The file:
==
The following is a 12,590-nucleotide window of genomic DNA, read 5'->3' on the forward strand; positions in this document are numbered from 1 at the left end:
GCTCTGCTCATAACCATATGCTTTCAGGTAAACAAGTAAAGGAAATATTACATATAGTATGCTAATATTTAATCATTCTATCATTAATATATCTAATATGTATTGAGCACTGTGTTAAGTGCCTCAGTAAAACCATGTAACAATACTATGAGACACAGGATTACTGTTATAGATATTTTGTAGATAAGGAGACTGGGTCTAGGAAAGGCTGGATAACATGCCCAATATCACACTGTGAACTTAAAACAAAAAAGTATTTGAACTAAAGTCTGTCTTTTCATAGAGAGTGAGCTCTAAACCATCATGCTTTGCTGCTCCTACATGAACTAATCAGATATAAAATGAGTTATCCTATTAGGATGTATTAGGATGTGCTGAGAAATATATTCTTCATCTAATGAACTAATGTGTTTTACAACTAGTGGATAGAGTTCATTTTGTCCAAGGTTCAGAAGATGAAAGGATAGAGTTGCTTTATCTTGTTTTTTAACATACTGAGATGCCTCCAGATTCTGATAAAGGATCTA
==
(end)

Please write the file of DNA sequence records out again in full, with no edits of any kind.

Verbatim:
The following is a 12,590-nucleotide window of genomic DNA, read 5'->3' on the forward strand; positions in this document are numbered from 1 at the left end:
GCTCTGCTCATAACCATATGCTTTCAGGTAAACAAGTAAAGGAAATATTACATATAGTATGCTAATATTTAATCATTCTATCATTAATATATCTAATATGTATTGAGCACTGTGTTAAGTGCCTCAGTAAAACCATGTAACAATACTATGAGACACAGGATTACTGTTATAGATATTTTGTAGATAAGGAGACTGGGTCTAGGAAAGGCTGGATAACATGCCCAATATCACACTGTGAACTTAAAACAAAAAAGTATTTGAACTAAAGTCTGTCTTTTCATAGAGAGTGAGCTCTAAACCATCATGCTTTGCTGCTCCTACATGAACTAATCAGATATAAAATGAGTTATCCTATTAGGATGTATTAGGATGTGCTGAGAAATATATTCTTCATCTAATGAACTAATGTGTTTTACAACTAGTGGATAGAGTTCATTTTGTCCAAGGTTCAGAAGATGAAAGGATAGAGTTGCTTTATCTTGTTTTTTAACATACTGAGATGCCTCCAGATTCTGATAAAGGATCTA